Before the Town of Burns Harbor was incorporated, the center of community activity was the Westport Community Club, which was established in 1954. During the next decade, a number of proposals to annex the Westport area to neighboring towns were discussed at meetings held at the Community Club. All of these were rejected. By the mid-1960s most residents believed that a better alternative to annexation was incorporation. In 1966 Bethlehem Steel offered its assistance in incorporating a new town. This help was accepted, and the incorporation of the new town proceeded, with Bethlehem Steel providing legal assistance and paying all the town's expenses for the first year. An election was held to name the new town. Because the name Westport was already in use in Indiana it was not included on the ballot. Burns Harbor was the name selected from among four names, which included New Westport, Meadowbrook, and Salt Creek. Although few people in the town of Burns Harbor today would recognize the name Randall Burns, he is an important figure in the town's history. He lent his name not only to the town, but also to a waterway, an international port, and a steel plant.

On September 9, 1967, the Porter County Commissioners granted the petition for incorporation and passed an ordinance establishing the Town of Burns Harbor. The boundaries of the town were the South Shore Railroad on the north, Babcock Road on the east, the Liberty Township line on the south, and the Portage Township line on the west, excluding the Zehner and Lightfoot properties. The first town election was held at the Westport Community Club building on October 7, 1967 and the first Town Council meeting was held at the same location on October 9, 1967.

In January 1968 a one-half mile wide strip was annexed along the Portage Township line, extending the town boundary to Lake Michigan. The initial population was 1263. The positions of Town Marshall, Building Commissioner, and Street Commissioner were established in the first half of 1968 and the Plan Commission and the Board of Zoning Appeals were created in the second half of the year.

The Town Board of Trustees, James Donnella, President, held the first meeting of 1969 at the Westport Community Club. Building permits were issued for the Bethlehem Steel Corporation (Bethlehem) Main Office Building, the Northern Indiana Bank building, and seven other large projects in the Bethlehem plant. Bethlehem offered to provide a Town Hall on the Fergusun farm property, which they had purchased. This included a modular building for council meetings and the remodeling of the farmhouse to provide office space for the town clerk and the police, street and building departments. In February, General Telephone (GTE) announced plans to build an exchange building in the Shadyside area and work was started on the new town hall. The town signed a 5-year lease and moved into the new facilities in July. The Northern Indiana Public Service Company (NIPSCO) began installing gas lines in October and the town began paving roads, all of which, with the exception of the highways, were unpaved gravel roads. The Town Council passed a resolution to place casings under Interstate 94 and Indiana Route 149, which were being constructed, to provide future municipal utilities.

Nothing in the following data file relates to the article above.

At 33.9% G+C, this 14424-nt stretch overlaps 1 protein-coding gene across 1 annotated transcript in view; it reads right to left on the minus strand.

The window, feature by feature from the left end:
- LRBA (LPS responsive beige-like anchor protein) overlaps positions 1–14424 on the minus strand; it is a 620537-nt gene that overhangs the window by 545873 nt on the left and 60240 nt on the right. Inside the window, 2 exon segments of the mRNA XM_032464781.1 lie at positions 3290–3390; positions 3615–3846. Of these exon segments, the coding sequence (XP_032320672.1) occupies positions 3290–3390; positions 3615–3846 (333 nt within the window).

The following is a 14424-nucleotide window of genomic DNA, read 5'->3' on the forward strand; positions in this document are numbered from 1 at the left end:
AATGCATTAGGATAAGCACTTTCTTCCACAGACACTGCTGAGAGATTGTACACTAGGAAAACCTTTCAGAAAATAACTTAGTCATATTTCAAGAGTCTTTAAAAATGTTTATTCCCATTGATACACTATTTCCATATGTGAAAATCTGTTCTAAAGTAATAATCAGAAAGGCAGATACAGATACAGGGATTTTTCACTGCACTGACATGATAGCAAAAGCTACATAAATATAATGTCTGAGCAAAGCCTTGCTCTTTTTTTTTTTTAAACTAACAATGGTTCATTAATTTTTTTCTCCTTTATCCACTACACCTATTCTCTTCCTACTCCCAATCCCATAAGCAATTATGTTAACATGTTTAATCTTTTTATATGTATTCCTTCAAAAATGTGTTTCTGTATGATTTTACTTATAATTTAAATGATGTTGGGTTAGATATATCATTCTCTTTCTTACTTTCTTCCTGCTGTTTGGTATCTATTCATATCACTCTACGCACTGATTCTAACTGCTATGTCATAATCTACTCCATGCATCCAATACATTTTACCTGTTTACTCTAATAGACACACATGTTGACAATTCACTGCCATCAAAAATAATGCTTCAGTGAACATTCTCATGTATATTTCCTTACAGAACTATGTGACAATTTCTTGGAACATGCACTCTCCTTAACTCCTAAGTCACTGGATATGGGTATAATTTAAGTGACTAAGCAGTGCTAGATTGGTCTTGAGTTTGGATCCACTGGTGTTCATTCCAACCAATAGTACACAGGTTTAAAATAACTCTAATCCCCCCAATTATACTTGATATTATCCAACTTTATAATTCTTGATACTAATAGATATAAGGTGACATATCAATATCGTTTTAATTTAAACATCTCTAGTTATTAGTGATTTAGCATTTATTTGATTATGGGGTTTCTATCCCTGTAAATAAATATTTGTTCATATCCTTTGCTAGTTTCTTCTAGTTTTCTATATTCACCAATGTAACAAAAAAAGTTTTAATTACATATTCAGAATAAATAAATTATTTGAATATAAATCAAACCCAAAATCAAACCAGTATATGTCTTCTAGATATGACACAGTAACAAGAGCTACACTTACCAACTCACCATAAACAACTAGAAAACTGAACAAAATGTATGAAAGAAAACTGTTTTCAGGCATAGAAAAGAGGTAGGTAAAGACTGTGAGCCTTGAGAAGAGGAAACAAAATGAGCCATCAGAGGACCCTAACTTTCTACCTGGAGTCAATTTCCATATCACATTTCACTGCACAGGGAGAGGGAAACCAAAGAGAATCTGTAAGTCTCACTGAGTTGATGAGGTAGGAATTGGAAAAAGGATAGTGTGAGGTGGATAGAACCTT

The Town Council established the Park Board in 1974 but the voters referendum rejected the proposal for a Metropolitan Police Commission. The Volunteer Fire Department was formed in 1976 and the Linde aire separation plant, the world's largest, was put into operation. The Linde plant was formally dedicated in 1977 and the Bethlehem Steel Credit Union building was opened. Ground was broken for the new Town Complex in 1980 and the modular building that had been used for a Town Hall was moved to Lakeland Park for use as a teen and waterfront center. The new Town Complex dedicated in 1981 provided a hall for public meetings, police facilities and administrative offices.

Almost immediately after the incorporation the towns population began a steady decline. From the initial 1263 residents in 1967, the population dropped to 920 by 1970, 799 in 1990, and 766 in 2000. There were several reasons for the decline. Acquisition of the right-of-way for the construction of Interstate 94 and for the widening and rerouting of Indiana Route 149 and US Route 12 displaced many private homes and two mobile home parks. There was also the natural attrition of the population; older residents dying and younger residents reaching maturity and relocating outside the town. Meanwhile there was virtually no new residential construction between 1967 and 2000 to offset these losses.